The Global Economy and the New Employee-Employer Relationship

710 Words3 Pages
The Global Economy and the New Employee-Employer Relationship

The new global economy has forced a reorganizing of the American workplace. In times past the workplace provided job security, training and internal employee development to improve employee performance and commitment. The new revolution in employee-employer relationships has allowed companies to reduce costs, increase flexibility, and generally improve performance. But where the old structure protected employees, new ones emphasize downsizing, part time or contingent workers, outsourcing, and compensation based on individual merit and overall organizational performance. These new organizations shift much of the risk of the company from stakeholders to employees and increase the demands on workers while reducing their compensation. Therefore employees have been penalized for the restructuring of the American workplace.

There are three distinct periods of the American workplace: industrial, post-industrial and contemporary. The Industrial was the period before WWII. The Post-Industrial was prevalent for most of the 20th century, and the contemporary emerged during the late 1980’s and 1990’s.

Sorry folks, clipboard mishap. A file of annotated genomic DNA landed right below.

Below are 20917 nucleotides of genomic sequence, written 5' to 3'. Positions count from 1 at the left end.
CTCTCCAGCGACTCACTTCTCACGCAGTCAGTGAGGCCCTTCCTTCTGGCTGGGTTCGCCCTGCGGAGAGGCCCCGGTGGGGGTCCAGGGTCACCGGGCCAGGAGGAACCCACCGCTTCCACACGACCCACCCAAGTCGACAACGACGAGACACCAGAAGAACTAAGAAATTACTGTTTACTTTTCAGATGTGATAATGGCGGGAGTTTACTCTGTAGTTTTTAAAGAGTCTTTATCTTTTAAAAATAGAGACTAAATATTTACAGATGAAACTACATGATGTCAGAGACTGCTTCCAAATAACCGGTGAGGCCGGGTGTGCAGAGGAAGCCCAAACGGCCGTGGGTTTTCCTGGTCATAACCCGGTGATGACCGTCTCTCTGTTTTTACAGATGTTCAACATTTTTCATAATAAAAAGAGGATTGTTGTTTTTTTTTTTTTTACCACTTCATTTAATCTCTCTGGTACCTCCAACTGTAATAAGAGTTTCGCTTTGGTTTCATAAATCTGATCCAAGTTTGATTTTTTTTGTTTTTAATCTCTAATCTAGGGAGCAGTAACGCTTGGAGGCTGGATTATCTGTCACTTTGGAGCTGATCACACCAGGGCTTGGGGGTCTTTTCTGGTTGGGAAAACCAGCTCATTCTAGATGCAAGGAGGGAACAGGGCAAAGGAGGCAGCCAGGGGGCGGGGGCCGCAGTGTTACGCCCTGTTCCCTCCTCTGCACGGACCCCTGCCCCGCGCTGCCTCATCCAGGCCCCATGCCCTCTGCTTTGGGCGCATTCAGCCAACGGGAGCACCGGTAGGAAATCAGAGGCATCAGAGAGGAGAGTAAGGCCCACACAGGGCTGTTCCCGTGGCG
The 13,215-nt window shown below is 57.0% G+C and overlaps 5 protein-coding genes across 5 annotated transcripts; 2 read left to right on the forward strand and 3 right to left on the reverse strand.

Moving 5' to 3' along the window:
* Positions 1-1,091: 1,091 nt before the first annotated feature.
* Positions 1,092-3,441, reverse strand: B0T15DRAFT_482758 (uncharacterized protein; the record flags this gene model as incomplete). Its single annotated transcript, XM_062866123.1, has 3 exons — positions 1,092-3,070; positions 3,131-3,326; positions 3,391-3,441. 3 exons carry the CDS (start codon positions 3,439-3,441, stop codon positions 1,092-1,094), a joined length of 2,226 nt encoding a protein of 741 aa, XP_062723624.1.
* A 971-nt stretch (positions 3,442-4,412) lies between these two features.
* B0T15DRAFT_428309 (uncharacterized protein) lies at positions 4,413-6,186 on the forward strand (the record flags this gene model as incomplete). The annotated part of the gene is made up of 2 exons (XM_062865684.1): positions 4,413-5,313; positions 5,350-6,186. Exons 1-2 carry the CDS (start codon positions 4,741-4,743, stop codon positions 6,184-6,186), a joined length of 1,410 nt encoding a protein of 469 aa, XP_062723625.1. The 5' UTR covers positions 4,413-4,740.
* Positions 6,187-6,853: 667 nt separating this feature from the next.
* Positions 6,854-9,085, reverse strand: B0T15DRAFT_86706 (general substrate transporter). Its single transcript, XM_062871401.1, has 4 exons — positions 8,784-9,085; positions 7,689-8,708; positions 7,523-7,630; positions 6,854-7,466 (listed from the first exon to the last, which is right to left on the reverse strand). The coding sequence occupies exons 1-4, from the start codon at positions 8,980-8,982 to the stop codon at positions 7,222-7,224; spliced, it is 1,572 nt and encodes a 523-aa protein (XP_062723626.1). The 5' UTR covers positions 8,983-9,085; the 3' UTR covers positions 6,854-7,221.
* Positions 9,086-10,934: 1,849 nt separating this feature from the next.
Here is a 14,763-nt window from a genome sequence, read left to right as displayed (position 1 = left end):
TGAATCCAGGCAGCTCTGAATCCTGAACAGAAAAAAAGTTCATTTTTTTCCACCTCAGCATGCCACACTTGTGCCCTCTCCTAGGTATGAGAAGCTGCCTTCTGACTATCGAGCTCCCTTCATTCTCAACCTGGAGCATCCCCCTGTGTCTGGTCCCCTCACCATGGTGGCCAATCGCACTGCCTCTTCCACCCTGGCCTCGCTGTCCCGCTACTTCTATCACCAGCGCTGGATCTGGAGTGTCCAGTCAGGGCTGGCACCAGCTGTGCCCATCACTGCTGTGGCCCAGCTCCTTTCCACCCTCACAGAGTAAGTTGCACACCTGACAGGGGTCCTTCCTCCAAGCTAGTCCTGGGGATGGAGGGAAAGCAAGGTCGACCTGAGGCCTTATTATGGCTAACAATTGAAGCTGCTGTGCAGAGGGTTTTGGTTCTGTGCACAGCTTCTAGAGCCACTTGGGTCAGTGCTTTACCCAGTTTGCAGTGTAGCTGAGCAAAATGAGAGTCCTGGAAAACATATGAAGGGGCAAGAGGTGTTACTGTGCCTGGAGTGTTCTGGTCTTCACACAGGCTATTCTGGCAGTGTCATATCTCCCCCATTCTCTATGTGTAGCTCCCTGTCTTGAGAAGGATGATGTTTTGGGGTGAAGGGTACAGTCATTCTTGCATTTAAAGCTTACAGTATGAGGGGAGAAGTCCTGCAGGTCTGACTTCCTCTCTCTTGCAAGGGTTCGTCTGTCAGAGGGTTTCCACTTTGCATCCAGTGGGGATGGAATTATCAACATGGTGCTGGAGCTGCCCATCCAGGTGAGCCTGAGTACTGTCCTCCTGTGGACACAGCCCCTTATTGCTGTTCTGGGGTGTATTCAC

During the industrial period, training was informal and occurred on the job. Foreman had primary control over the workers. The fear of being fired was the primary source of worker control. There was no job security. The Post-industrial period was a product or partly in reaction to the growing union movement, partly from efforts by management to increase productivity on the heels of WWI. During this period there was a clear distinction between the interests of shareholders and those of management. Clear distinction between the work of management and the work of labor. Managers did the "thinking work," labor did the physical or mechanical work. Employment decisions were based on pre-established, objectives such as seniority, years of training, etc, rather than on individual merit. Unskilled workers were hired to work in the factories; recent college graduates for management. Factory workers started with simple task and gradually learned more difficult ones; young managers had more explicit training programs and job rotation. Large corporations might have training departments. Promotion tended to follow training schedules, one could move up as one learned to handle more complex assignments. There were often "fast tracks" for employees with special relationships or with highly desirable qualities. Organizational structures were organized by function. Decision-making power was at the top and had to flow through too many levels. There was a sense of job security, based on a seniority system.
Open Document